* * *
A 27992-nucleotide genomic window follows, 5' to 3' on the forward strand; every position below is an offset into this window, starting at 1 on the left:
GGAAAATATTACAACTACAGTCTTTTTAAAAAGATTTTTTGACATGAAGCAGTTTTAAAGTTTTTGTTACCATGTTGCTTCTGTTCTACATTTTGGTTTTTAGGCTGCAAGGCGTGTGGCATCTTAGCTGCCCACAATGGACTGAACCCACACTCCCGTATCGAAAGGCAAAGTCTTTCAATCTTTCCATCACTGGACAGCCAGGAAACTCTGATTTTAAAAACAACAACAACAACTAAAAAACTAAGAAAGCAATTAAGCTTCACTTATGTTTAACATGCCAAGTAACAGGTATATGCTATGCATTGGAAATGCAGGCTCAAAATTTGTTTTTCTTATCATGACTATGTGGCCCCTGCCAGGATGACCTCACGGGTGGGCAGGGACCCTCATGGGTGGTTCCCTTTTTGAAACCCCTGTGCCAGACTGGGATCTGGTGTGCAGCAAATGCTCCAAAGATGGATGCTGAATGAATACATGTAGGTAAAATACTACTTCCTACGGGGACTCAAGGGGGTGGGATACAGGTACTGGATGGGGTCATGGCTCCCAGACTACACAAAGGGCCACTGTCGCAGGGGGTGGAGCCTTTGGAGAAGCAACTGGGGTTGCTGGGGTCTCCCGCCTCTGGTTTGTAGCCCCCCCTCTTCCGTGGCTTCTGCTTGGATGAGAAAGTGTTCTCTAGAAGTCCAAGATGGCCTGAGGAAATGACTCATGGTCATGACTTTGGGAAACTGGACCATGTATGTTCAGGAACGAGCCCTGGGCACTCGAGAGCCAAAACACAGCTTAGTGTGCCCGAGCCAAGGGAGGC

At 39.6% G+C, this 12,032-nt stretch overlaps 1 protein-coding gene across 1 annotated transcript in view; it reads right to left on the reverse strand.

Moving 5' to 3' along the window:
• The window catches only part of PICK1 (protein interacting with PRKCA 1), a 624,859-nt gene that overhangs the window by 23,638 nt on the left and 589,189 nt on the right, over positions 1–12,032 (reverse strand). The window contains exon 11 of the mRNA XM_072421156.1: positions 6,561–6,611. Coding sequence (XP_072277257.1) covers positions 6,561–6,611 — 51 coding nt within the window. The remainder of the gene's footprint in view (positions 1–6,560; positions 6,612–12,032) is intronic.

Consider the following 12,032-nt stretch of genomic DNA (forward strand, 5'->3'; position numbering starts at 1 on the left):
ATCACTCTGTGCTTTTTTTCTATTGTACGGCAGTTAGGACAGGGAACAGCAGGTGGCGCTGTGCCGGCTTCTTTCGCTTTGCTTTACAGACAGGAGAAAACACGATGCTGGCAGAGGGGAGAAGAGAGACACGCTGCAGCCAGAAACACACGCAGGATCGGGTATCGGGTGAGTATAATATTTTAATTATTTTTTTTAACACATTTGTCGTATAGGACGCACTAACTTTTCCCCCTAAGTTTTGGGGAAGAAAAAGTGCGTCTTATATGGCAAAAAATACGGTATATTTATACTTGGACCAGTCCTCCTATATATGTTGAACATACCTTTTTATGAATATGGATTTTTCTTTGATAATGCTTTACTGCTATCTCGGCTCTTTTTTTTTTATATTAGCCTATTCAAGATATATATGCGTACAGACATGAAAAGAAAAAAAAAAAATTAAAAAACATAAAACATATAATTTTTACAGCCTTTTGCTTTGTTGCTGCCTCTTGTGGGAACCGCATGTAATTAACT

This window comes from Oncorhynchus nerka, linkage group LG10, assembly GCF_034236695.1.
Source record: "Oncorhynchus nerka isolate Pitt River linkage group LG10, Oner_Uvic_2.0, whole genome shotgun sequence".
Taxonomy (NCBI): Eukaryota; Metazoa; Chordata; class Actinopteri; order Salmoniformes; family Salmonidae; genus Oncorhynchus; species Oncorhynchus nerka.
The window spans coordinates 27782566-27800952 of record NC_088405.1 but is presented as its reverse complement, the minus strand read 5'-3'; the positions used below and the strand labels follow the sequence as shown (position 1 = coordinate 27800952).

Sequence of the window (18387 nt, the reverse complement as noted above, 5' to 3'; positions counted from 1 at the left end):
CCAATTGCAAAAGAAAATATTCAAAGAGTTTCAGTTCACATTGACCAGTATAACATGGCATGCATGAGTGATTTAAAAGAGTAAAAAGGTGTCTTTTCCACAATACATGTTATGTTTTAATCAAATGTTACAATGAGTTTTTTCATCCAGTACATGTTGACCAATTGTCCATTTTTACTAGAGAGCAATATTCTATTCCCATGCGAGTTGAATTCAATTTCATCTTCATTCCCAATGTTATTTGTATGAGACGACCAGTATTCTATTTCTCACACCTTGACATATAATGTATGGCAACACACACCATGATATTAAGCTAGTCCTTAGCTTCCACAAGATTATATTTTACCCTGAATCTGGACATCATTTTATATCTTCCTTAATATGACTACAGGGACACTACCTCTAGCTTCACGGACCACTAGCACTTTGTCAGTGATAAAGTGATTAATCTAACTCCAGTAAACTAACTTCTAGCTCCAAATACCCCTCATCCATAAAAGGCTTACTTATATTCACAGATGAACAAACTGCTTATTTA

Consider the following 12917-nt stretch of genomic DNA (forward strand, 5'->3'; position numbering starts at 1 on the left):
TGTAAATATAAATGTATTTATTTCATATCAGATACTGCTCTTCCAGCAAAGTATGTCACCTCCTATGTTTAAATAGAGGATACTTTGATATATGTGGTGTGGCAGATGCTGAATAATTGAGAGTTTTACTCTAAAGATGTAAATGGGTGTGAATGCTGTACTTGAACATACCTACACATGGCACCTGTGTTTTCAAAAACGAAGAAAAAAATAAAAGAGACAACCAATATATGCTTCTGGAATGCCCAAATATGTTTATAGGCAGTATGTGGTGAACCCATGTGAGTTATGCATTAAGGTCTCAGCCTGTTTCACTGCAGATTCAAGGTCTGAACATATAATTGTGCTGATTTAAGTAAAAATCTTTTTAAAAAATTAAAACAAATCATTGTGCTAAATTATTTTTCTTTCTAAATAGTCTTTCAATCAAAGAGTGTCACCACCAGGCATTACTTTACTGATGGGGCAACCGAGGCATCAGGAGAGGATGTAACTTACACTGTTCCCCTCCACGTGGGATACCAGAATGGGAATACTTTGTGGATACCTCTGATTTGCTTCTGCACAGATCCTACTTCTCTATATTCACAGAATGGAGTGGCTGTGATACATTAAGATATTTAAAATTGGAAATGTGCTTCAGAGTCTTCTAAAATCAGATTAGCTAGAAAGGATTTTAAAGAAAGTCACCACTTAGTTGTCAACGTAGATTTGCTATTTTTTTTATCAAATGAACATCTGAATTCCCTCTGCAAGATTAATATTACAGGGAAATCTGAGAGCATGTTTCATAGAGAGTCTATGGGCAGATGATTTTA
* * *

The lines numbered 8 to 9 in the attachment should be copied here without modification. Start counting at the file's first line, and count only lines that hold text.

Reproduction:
This window comes from Oncorhynchus nerka, linkage group LG10, assembly GCF_034236695.1.
Source record: "Oncorhynchus nerka isolate Pitt River linkage group LG10, Oner_Uvic_2.0, whole genome shotgun sequence".